Retief Goosen wins Hoag Classic by 4 shots – Press Enterprise

NEWPORT BEACH — With arguably the best finals group in the Hoag Classic’s 26-year history, Ernie Els, Retief Goosen and Lee Janzen – each winner of two US Opens – went in one shot to the first tee on Sunday at the Newport Beach Country Club as they entered the final lap of the Hoag Classic.

“That’s what we talked about in the locker room: three guys playing together with six US Open (titles),” Goosen said.

It wasn’t long before the fireworks went off.

Goosen and Els played aggressively, both hitting the driver on the 325-yard par 4, while Janzen served a mid-iron. Goosen hit the best tee shot, his ball finding the left green bunker about 20 yards from the hole.

On his second shot, Goosen splashed his wedge into the sand and watched his ball fly up towards the flagstick.

“It was a tricky bunker shot,” Goosen recalled, saying he had an awkward stance against the left lip with the ball under his feet. “I had to fly it over the ridge (to get to the upper level of the green). I figured if I got a good shot it would end five feet from the hole. . . . It just came out hotter than expected.”

Oops, he thought to himself.

As he tracked the flight of his shot, the next sound Goosen heard was his ball banging against the underside of the flagstick – before disappearing into the cup without ever touching the putting surface.

direct hit!

Goosen celebrated the Eagle 2 by hurling his wedge of sand in the air as the Greenside gallery erupted.

The surprise hole-out was just one shot, but it kick-started Goosen’s quick start en route to an excellent 8-under-63, four-shot win at the Hoag Classic over closest pursuer KJ Choi.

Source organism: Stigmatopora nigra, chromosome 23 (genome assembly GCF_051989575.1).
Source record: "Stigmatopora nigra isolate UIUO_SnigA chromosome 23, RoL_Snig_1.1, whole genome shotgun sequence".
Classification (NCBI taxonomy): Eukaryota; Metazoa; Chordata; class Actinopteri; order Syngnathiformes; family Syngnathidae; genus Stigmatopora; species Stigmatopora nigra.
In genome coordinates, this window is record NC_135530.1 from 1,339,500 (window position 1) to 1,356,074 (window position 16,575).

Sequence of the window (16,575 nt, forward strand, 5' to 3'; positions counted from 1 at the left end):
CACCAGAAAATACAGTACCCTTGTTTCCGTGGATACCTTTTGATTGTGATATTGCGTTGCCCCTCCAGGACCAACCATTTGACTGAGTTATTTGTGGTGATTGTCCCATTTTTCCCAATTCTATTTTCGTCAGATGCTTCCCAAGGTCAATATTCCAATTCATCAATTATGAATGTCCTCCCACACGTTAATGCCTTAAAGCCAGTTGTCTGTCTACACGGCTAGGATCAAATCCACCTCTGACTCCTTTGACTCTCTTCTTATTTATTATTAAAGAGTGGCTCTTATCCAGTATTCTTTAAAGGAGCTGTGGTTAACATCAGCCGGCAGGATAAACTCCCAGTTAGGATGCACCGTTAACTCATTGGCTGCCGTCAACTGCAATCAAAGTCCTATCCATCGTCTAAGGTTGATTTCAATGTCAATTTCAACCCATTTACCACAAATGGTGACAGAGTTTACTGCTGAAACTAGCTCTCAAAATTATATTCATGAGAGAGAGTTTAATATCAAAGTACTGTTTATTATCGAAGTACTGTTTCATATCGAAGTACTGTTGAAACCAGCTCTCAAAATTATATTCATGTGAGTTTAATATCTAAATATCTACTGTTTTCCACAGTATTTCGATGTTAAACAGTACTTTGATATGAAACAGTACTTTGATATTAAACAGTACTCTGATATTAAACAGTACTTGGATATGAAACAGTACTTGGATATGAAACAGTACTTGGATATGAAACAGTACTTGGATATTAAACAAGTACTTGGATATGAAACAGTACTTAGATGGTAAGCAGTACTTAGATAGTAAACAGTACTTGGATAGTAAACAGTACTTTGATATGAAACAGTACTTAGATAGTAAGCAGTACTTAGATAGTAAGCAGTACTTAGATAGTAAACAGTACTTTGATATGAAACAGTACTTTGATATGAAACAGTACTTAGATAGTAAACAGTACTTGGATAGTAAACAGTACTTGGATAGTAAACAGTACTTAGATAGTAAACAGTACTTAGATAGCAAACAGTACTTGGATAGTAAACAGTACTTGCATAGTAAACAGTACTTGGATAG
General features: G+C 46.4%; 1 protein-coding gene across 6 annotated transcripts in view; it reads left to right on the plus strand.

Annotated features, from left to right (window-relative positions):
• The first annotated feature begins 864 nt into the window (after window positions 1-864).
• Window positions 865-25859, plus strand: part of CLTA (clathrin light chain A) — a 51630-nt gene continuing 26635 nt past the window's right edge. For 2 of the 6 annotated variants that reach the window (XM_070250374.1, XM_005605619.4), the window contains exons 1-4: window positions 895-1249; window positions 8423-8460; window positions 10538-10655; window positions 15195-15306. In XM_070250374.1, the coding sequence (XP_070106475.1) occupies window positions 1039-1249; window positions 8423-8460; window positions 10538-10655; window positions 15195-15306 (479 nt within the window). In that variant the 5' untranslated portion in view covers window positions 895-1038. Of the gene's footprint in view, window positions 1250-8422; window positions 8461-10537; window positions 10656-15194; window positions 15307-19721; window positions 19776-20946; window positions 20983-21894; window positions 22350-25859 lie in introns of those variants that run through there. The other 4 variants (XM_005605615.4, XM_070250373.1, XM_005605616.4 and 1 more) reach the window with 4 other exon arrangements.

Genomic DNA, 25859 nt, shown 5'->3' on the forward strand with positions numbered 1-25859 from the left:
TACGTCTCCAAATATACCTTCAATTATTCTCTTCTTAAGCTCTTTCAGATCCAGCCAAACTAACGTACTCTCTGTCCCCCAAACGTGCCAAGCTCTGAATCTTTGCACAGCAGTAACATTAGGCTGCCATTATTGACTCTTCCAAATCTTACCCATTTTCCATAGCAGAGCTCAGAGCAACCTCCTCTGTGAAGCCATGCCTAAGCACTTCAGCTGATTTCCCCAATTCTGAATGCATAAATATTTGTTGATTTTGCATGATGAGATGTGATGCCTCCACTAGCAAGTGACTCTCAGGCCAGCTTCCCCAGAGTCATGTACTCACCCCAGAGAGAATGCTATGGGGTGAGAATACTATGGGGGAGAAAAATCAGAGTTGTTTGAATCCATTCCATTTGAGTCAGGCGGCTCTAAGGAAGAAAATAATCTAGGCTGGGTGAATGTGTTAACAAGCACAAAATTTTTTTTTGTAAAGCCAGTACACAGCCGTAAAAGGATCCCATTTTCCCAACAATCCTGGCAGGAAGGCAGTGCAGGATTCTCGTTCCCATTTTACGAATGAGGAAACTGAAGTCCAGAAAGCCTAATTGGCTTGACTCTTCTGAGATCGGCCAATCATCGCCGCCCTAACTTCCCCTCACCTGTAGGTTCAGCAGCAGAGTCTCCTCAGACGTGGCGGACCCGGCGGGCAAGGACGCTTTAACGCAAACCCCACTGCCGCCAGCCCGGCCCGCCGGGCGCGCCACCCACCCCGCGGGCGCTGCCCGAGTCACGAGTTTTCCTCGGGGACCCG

Goosen shot 68-67-63 for 54 holes 15-under overall to win his second PGA Tour Champions title in 61 events. Choi shot a 66 in the final round to finish second with 11-under, while Janzen (69) and Stephen Ames (67) finished fourth with 9-under. Els stumbled to a 2-over-73 and finished seventh.

The eagle on the opening hole leapt past Els, the second round leader and another South African World Golf Hall of Famer, and he never gave up the lead.

“That was very, very lucky,” Goosen said of his first-place hole. “Whenever you hit a pin, it can go anywhere. It could have come back from the green. This hole has treated me well this week, especially the first four or five holes.”

Goosen followed his eagle with birdies on the second par-4 and third par-5, marking the second straight day he started a round by playing the first four holes 4-under par.

“When you start like that, you know today is your day,” said Goosen, who received a $300,000 check for first place and advanced to third place in the Schwab Cup points race. “Each could have come to life and fallen off, so I just kept grinding.”

Turning after a front nine 30, Goosen had a four shot lead. Choi never got closer than three shots to the back nine. Goosen had a clean card until a three-putt bogey on a par-4 11, but that was the only blemish on a day in which he posted the lowest finals total by a Hoag Classic winner since Hale Irwin won with 62 shots 1998

“I’ve won pretty much all over the world, but this was the first time I’ve won on the West Coast,” said Goosen, a seven-time winner of the PGA Tour, including the US Open in 2001 and 2004. “It was a fun one day and a fun week.”

And in hindsight, it could have been won with an early dunk.


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